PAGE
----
But do we really want to do that so a very few benefit while we get nothing back beyond a little recognition or fleeting pleasure?
A few days ago the WSJ wrote about proposed legislation that would permit publishers to engage in collective bargaining with those profiting from their content.
Facebook’s news stream, visited by millions we are told, does not pay for the news to which it links.
It does pay for the mechanism of spotting trends (however slanted) via human or machine means, but the linked-to content is free to Facebook or to Drudge or to Google.
Presumably, the content provider does have the opportunity to advertise or to push readers to buy their publications. However, this incidental revenue is tiny when compared to the ad revenue earned by the aggregators (and those who hold and share for a fee millions of bytes of personal information on millions of consumers and voters).
Understandably, the publishers seeing their profits declining, newsrooms depleting and the aggregators’ profits sky rocketing, want a piece of the action.
The legislation would allow publishers, as a combine, to set prices and to seek compensation from those making profit from their work.
How much?
Well, the WSJ has this to say: “Facebook... generated $40 billion in annual revenue from its ability to narrowly target advertisers’ messages to receptive audiences." I am not at all sure about how "receptive" any of the audiences are!
Well, then, what about this blog? I do not seek a profit (nor should I since under the present system revenue is almost impossible.) You could say my information really does want to be free, almost has to be free, if anyone is to read it!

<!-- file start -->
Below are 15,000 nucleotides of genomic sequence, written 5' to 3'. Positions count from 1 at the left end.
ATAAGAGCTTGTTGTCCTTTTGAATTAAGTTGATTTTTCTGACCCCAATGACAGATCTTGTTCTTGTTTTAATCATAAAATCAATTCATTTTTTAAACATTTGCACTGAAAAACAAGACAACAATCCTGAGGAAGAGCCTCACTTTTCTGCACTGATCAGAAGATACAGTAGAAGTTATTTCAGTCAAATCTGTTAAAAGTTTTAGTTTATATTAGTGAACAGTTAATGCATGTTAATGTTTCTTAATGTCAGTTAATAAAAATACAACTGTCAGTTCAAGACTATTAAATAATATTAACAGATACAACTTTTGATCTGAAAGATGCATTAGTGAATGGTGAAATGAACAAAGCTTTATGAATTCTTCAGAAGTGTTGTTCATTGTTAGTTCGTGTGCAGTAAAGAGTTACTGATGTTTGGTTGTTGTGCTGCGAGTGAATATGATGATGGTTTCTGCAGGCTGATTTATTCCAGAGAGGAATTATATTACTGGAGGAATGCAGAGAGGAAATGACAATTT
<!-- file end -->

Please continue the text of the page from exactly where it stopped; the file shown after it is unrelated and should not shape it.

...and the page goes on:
If I want to “boost” this blog post (the one you are reading) according to Facebook, I can pay them $53.00 to “reach” 48,000 (targeted) strangers on Facebook. That’s for one post.
I suspect were my IP address in Moscow (Russia not Idaho) my post would be boosted as well as long as my credit card paid for it. Add several thousand rubles and I can "reach" several hundred thousand strangers.
The “reach” is manifest in those annoying “boosts” of opinion and products, etc that come out of nowhere on your personal Facebook page mixed in with updates from friends.
Facebook assures me, “Others like you are doing this”. In other words the already congested and polluted pages of Facebook are to become even more cluttered and I am to pay for it.
What’s the sense of that?
As well, I imagine I could do some advertising or "boosting" on Google. As long as I pay for it.
One small step.
I will close the archives to my Leading from the Middle blog (published twice weekly since March of 2010). I will re-gain control of my work by taking it off the grid. If others like me do the same, the Haves might need to come to terms with adding value to our work.
So, does "information want to be free"?
Let's return to the failed premise from which that 1984 quote arose: "information almost wants to be free because the costs of getting it out is getting lower and lower all of the time." The costs of "getting it out" may indeed be ever decreasing, but the costs of creating it have never been higher.

So, stand up to Social Media’s Big Bosses and Minions, buy the peck of Aesopic wisdom to be found in “Fables for Leaders” at Amazon. Or, be clever like the Zuker and get your library to order a copy!

© Copyright John Lubans 2018